Title: Familiar Face
Creator: Michael DeForge
Publisher: Drawn & Quarterly
It’s strange to think about the fact that Michael DeForge has made his presence felt in the comics space for just over a decade now. He did have a couple of self-published mini-comics out before that period, but it’s safe to assume it was his short story anthology series Lose that nudged him into the spotlight. There was nothing like it at the time, possibly because no one thought to merge the bizarre with the quotidian in quite the same way.
Many of us have learned to spot a DeForge page since then because of the clues sprinkled liberally across them. They are often disorienting, full of unimaginable detail, and always manage to cram in a surprisingly large amount of information in very little space. The colors don’t seem to follow a traditional palette, bodies and faces melt, and some panels look as if they were born by mixing and matching the work of Dali and Miró in a blender.
All of this makes Familiar Face a — for lack of a better cliché — familiar face. It comes as a pleasant surprise given that DeForge is still collecting accolades for last year’s oddly endearing parable Leaving Richard’s Valley, but his creative juices don’t seem to have slowed in any way. The latest book is as engaging, humorous, and intelligent as everything that flows from his desk usually is. If there is a difference, it’s in the choice of subject matter, which is almost dystopian.
Narrated by an unnamed female protagonist who is, by turns, confused and unreliable, it documents a future world where human bodies have merged with technology to such an extent that they have to be updated the same way apps currently are. The protagonist tracks complaints from customers struggling with malfunctioning updates, allowing DeForge to make pointed comments on how we have allowed humanity to take a backseat to artificial intelligence. What doesn’t change in DeForge’s world is how relationships evolve and develop even in times of crisis.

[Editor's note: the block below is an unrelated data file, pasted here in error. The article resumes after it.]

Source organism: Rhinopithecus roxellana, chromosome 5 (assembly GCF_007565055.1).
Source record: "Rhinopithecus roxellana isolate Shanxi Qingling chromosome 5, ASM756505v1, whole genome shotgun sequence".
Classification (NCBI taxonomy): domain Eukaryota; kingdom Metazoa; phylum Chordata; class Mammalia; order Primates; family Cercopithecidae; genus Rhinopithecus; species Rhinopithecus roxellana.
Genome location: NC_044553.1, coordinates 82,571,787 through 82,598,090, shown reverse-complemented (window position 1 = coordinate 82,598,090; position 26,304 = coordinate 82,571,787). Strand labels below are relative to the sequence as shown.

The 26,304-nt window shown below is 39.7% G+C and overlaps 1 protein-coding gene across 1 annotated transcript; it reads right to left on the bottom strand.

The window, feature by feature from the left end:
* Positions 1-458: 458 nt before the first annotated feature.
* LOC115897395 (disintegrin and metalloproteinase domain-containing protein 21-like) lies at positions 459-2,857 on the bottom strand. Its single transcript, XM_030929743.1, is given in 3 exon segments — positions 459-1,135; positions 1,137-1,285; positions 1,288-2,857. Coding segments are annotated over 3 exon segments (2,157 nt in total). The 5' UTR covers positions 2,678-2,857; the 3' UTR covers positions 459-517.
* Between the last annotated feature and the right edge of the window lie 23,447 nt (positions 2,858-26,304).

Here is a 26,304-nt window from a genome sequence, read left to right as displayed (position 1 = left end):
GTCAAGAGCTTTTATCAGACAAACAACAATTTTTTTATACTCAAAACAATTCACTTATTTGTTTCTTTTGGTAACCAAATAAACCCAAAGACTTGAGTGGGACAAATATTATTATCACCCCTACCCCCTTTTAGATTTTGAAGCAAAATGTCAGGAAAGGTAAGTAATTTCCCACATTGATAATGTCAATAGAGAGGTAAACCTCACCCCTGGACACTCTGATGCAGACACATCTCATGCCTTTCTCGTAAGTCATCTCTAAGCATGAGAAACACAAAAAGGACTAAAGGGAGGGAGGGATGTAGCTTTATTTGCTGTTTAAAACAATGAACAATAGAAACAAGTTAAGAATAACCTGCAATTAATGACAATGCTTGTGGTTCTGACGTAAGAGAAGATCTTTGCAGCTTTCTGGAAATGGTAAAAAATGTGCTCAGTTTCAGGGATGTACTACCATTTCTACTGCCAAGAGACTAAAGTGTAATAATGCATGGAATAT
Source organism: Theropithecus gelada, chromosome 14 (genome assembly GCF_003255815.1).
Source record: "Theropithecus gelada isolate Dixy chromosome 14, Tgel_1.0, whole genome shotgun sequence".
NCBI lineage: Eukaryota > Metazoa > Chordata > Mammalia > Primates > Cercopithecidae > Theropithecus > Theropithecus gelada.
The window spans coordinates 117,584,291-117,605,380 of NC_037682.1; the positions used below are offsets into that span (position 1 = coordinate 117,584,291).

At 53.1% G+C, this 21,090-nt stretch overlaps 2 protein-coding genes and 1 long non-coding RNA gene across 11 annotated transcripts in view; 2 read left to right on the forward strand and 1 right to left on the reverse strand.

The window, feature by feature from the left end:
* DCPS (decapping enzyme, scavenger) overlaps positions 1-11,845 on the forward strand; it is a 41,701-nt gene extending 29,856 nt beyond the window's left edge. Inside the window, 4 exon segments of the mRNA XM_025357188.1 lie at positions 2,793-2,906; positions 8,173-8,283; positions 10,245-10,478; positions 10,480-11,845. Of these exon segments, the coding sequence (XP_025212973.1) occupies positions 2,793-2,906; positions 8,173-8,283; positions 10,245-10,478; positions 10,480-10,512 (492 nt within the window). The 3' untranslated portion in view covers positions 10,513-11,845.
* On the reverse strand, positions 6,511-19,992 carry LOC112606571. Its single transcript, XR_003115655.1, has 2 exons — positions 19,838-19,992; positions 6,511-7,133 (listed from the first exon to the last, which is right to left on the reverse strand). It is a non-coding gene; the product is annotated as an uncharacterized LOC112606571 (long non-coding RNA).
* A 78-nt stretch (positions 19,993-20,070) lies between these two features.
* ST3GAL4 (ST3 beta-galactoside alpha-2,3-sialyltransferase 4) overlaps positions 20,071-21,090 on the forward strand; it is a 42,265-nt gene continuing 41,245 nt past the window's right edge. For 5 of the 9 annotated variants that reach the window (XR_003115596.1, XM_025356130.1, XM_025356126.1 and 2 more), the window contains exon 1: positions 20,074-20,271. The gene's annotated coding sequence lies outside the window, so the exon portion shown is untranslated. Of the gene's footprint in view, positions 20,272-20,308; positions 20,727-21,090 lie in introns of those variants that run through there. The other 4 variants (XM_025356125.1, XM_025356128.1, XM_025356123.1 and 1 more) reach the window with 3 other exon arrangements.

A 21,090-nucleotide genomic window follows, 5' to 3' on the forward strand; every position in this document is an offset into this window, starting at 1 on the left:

The cover alone is a great preview of what follows, depicting disembodied figures, strange mutations, the odd amputation, and what looks like a virus attacking random electronic goods. Inside, even the sexual act undergoes a change as DeForge depicts humans constantly having to “relearn each other” as every update makes them more disoriented. Despite this chaos, bonds are formed and connections are made in unlikely ways. It makes for a positive ending that can seem mildly forced but not exactly unwelcome either. Seen in this light, even the title becomes a comment on what we search for and how fluid that notion of familiarity is in a world that shifts constantly.
DeForge is often referred to as an indie artist, which is unfair given how he thinks deeply and engages with topics that affect us all. To slot him into a bracket that subconsciously assumes his work will appeal more to those prepared to take a risk than anyone interested in genuinely intelligent writing is to do him a great disservice. He deserves more readers, so gifting people this compact palm-sized volume is strongly recommended.